Reforms to migration and asylum laws are under-way, aimed at addressing systemic failures which have been repeatedly condemned by European courts. Yet, confusion reigns over responsibility for intercepted migrants. Those who manage to remain on Greek territory are systematically detained by the authorities, including unaccompanied minors awaiting identification – a practice for which Greece has recently been condemned. Migrants who are released are given an order to leave within 30 days. They have no rights on Greek territory. The rate of acceptance of asylum claims is very low and racist attacks are steadily increasing.

Afghans, Iraqis, Somalis, Sudanese, Eritreans, Syrians, Palestinians are trapped between Greece and Turkey. Both countries, with Europe's support, use the presence of these populations as a justification for increasingly repressive border control policies.

In Turkey, the adoption of a new law on immigration and international protection, which will come into force in April 2014, has done little to alleviate concerns regarding violations of migrants' human rights. Turkey maintains geographical reservations to the 1951 Geneva Convention on the status of refugees, which exclude non-Europeans from asylum claims. Although it has been heralded as a sign progress, the new law reproduces many of the legal shortcomings of European law (increased use of accelerated procedures for asylum claims; detention of persons pending return for up to 12 months). These reforms are a sign that Turkey is taking a 'European turn', without meeting international human rights obligations. Among the most serious violations: difficulty in accessing asylum procedures in particular for persons in detention centres, absence of laws on the protection of personal data, detention of minors and families, lack of access to legal aid. Since the first arrivals, the Turkish authorities have forcibly returned hundreds of Syrian refugees to Syria. The impact of the reform has been limited by structural failures to meet international obligations, but also by the fact that Turkey is forced to bear final responsibility for people who have no legal possibilities to enter the EU.

What is Europe doing? What is the position of the European Agency for border management, Frontex, and the European institutions behind it, as they witness and participate, at least indirectly, in these violations?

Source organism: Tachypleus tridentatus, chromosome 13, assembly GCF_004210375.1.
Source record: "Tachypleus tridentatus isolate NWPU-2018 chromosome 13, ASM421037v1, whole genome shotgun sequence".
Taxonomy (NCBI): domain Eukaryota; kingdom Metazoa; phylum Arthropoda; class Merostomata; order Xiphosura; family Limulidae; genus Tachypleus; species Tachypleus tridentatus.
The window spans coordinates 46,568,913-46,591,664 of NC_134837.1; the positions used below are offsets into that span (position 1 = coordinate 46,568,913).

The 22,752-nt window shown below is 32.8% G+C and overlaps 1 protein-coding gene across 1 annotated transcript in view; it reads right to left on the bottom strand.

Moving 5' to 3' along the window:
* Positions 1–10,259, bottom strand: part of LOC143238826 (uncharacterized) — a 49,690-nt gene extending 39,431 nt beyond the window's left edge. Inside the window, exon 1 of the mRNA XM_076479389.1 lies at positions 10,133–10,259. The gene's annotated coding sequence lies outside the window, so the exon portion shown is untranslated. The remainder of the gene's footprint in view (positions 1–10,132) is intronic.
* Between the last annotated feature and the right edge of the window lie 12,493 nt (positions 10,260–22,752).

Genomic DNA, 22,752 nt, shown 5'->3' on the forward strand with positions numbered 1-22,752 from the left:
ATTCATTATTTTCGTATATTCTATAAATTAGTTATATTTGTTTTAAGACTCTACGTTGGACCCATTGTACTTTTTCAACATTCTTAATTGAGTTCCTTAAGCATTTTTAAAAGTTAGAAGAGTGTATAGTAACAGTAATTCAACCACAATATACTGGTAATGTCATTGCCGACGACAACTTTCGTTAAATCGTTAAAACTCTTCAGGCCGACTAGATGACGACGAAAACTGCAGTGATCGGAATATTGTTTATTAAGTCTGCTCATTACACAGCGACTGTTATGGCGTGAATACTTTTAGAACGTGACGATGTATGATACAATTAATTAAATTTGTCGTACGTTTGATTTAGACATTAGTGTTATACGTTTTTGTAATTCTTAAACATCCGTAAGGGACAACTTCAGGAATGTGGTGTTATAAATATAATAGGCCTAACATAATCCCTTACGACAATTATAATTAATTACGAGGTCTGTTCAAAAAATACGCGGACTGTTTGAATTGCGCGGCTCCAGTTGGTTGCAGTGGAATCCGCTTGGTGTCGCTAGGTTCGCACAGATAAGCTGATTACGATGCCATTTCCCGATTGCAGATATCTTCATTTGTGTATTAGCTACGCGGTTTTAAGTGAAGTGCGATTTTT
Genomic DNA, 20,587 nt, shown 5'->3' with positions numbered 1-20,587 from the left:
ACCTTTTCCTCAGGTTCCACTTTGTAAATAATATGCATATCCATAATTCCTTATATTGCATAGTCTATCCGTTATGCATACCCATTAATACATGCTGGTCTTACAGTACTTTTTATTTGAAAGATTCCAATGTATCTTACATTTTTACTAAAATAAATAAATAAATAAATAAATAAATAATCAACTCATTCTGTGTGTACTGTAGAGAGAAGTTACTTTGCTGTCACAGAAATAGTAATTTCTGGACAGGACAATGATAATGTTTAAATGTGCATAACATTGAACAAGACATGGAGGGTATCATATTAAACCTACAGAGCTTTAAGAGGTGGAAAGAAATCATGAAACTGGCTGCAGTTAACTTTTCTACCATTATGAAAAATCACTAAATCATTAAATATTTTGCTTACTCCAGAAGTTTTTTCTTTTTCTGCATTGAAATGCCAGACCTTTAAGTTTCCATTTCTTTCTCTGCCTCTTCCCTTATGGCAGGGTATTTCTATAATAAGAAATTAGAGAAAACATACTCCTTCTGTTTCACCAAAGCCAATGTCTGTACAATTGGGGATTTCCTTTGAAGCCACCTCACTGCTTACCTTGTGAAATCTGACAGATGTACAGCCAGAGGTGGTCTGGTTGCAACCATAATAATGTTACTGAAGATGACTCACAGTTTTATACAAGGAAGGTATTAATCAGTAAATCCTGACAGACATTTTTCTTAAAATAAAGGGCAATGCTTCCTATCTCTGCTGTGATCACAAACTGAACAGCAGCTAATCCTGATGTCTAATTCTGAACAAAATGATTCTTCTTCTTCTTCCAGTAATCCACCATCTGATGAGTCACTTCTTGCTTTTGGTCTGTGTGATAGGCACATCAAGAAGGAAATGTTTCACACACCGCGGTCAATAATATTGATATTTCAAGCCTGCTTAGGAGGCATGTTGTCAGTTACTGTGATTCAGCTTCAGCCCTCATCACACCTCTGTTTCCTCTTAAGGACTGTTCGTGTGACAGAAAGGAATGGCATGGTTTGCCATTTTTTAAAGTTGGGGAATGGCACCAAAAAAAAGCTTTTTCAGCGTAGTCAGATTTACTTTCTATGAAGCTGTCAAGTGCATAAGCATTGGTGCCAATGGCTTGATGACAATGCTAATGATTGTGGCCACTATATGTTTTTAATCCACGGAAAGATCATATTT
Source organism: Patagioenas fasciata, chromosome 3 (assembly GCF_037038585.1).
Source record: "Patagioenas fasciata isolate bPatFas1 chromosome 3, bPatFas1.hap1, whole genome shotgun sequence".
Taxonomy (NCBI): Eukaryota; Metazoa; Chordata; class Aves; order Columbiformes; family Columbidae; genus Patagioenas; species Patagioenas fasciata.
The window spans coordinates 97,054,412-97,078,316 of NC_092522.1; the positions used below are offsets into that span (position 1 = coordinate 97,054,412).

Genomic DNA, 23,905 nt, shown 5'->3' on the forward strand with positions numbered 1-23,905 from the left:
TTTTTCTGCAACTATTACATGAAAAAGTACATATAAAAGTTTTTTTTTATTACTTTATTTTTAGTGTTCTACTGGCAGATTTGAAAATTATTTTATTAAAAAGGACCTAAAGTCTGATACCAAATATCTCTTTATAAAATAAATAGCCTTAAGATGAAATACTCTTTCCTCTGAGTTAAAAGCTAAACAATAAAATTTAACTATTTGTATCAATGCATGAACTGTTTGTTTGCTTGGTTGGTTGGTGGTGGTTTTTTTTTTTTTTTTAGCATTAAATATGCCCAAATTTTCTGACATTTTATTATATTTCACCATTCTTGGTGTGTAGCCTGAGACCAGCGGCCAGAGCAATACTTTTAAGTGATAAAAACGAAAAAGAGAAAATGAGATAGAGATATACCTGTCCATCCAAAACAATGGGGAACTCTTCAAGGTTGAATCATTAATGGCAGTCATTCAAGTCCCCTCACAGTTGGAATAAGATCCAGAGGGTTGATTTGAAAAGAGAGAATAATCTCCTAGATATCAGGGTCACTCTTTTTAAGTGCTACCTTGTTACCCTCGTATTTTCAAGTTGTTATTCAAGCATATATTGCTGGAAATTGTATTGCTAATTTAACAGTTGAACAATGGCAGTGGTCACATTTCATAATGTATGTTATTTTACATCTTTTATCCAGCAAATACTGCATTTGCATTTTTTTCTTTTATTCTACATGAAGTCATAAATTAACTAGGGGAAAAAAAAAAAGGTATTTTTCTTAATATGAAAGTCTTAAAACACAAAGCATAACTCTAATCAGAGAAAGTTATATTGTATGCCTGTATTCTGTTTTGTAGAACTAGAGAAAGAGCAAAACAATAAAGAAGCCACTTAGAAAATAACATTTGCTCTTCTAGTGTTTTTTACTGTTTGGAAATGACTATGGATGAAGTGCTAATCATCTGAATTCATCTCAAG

The EU's support to Greece over the past several years on migration issues has been primarily focused on strengthening the presence of Frontex, at the sea and land borders between Greece and Turkey. However, the presence of Frontex has made no difference to the reception conditions of migrants. Nor has it addressed the risks for migrants taking this route, while human rights violations persist at the border.

The gravity of the situation of migrants in Turkey appears to be no obstacle to the EU's negotiation of a readmission agreement with Turkey, the funding of detention centres, or future cooperation opportunities between Turkish authorities and Frontex.

Over the past few weeks, the tragedy that took place at the shores of Lampedusa seems to have raised awareness about the distress faced by migrants trying to reach the European continent. To address this situation, the EU is now considering increasing the capacity of Frontex. However, our organizations have tirelessly warned that the misery of migrants and the risky nature of the routes they take are linked to the lack of alternatives to access EU territory and to unsatisfactory reception conditions within European borders.

Increased border control does not save lives but leads instead to grave human rights violations and even deaths of women, men and children.

The mission report will be released in the first quarter of 2014.

FIDH, EMHRN, Migreurop.

NGOs supporting this press release: ABCDS Oujda (Morocco), AMDH (Mauritania), AMDH (Morocco), AME (Mali), ARACEM (Mali), ARCI (Italy), CIRÉ (Belgium), CNCD 11.11.11. (Belgium), Fasti (France), GADEM (Morocco), GISTI (France), GRAMI AC (network based in Cameroun), Justice Without Borders for Migrants (Euro african network), La Cimade (France), LDH Belgium, Progress Lawyer Network (Belgium)

* « Pushed back, systematic human rights violations against refugees in the Aegean sea and at the Greek Turkish borders”, Pro Asyl, November 2013

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18 novembre 2013 1 18 /11 /novembre /2013 09:32

Bulgarian activists already said it two years ago: the entry of Bulgaria into the Schengen area would cause the arrival of a large number of refugees, which would lead to violent reactions from the extreme right. In fact, we will not have to wait entry into the Schengen area, the arrival of a few thousand Syrians was enough.

On the one hand, a government weakened by protests and social movements, government in which the extreme-right-wing Ataka party is involved. And the increase in xenophobic speaches by ministers and the construction of a fence along the border with Turkey are obtained.


On the other hand, far-right groups ready for violence.


Or villagers hostile to the presence of foreigners perceived as dangerous beside them.